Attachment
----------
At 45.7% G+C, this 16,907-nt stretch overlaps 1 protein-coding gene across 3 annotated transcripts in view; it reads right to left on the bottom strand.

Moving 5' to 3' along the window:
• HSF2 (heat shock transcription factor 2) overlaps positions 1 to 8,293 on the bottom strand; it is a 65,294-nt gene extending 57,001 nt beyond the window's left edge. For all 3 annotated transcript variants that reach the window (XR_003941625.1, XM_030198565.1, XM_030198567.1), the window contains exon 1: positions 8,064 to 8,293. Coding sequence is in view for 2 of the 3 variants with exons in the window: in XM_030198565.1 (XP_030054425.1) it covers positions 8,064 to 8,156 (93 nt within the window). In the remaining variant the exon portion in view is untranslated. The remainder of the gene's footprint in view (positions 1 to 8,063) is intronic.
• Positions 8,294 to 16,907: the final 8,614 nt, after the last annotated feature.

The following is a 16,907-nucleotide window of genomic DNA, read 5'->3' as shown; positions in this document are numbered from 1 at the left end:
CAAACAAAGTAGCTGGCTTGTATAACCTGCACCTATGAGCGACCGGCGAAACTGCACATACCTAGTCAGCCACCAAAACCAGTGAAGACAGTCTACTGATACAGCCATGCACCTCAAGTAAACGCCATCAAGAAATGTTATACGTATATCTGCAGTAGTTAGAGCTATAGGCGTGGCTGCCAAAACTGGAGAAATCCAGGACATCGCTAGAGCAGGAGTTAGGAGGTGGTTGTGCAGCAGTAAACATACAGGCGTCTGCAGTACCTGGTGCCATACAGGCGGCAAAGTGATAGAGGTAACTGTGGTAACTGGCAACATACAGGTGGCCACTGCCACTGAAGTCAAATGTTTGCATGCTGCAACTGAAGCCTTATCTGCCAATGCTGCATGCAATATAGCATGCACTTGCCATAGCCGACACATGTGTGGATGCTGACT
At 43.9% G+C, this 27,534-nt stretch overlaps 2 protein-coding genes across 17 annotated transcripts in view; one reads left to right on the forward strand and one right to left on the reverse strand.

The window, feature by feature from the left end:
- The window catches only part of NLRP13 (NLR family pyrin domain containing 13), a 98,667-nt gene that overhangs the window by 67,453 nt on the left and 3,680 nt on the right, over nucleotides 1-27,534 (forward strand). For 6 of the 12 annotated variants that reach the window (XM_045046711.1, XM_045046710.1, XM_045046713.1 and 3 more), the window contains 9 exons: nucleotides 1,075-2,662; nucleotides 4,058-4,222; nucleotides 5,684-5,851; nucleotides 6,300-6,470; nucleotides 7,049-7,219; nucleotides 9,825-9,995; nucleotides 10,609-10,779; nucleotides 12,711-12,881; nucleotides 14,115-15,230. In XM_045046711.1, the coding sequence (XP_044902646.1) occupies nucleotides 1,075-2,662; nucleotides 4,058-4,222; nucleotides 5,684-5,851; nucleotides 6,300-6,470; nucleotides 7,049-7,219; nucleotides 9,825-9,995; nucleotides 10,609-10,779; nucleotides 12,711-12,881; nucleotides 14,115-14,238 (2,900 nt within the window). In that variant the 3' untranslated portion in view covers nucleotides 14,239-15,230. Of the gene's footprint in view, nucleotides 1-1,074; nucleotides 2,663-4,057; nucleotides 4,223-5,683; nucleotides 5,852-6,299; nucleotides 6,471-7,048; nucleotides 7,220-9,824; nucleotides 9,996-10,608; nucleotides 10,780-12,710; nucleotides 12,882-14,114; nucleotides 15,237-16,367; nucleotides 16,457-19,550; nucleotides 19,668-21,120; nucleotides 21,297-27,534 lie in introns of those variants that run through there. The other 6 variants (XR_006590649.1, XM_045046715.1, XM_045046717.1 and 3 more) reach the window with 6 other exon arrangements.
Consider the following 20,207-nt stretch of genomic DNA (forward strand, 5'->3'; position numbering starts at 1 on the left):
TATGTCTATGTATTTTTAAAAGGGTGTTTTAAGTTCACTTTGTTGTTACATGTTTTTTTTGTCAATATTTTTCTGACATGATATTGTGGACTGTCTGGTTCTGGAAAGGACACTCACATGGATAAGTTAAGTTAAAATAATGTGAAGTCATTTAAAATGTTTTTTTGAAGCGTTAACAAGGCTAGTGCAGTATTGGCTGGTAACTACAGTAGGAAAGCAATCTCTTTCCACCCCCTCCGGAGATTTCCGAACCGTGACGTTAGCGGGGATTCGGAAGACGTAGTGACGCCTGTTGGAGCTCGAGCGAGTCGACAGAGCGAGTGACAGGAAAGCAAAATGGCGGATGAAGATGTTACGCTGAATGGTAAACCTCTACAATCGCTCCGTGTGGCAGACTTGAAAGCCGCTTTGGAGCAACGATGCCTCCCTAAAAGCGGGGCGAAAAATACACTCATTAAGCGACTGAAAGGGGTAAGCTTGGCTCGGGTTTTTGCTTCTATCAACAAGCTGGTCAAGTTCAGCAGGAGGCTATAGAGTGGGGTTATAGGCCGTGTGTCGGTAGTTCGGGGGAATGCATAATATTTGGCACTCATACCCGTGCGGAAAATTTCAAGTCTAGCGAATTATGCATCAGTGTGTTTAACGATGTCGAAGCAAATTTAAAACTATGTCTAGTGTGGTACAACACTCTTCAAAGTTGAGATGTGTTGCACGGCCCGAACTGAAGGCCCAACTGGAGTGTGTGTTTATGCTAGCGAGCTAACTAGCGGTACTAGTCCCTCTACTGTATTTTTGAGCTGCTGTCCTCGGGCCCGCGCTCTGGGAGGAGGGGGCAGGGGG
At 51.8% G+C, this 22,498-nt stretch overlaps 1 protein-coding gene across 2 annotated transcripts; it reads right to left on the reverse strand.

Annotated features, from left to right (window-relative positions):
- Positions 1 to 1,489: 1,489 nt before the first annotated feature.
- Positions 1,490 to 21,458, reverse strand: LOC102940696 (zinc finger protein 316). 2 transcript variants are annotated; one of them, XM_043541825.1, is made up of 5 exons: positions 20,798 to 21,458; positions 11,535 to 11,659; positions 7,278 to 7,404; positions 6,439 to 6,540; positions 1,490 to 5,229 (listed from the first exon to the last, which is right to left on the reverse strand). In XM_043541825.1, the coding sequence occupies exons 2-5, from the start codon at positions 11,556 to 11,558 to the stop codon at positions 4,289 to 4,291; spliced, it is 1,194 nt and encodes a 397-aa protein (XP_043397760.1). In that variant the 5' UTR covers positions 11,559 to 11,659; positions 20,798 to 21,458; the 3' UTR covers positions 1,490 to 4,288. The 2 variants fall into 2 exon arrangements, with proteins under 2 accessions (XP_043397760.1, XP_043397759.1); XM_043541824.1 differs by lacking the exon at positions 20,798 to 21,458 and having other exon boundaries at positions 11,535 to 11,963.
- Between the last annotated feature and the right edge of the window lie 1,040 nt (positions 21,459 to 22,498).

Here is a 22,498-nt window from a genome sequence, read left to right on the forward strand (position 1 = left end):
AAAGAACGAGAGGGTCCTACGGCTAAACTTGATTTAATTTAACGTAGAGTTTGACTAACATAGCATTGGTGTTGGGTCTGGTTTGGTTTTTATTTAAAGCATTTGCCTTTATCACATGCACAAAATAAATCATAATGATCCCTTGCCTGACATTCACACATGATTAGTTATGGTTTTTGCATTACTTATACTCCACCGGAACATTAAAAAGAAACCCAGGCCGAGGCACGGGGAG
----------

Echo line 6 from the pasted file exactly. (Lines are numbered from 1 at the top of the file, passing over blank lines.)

CAAACAAAGTAGCTGGCTTGTATAACCTGCACCTATGAGCGACCGGCGAAACTGCACATACCTAGTCAGCCACCAAAACCAGTGAAGACAGTCTACTGATACAGCCATGCACCTCAAGTAAACGCCATCAAGAAATGTTATACGTATATCTGCAGTAGTTAGAGCTATAGGCGTGGCTGCCAAAACTGGAGAAATCCAGGACATCGCTAGAGCAGGAGTTAGGAGGTGGTTGTGCAGCAGTAAACATACAGGCGTCTGCAGTACCTGGTGCCATACAGGCGGCAAAGTGATAGAGGTAACTGTGGTAACTGGCAACATACAGGTGGCCACTGCCACTGAAGTCAAATGTTTGCATGCTGCAACTGAAGCCTTATCTGCCAATGCTGCATGCAATATAGCATGCACTTGCCATAGCCGACACATGTGTGGATGCTGACT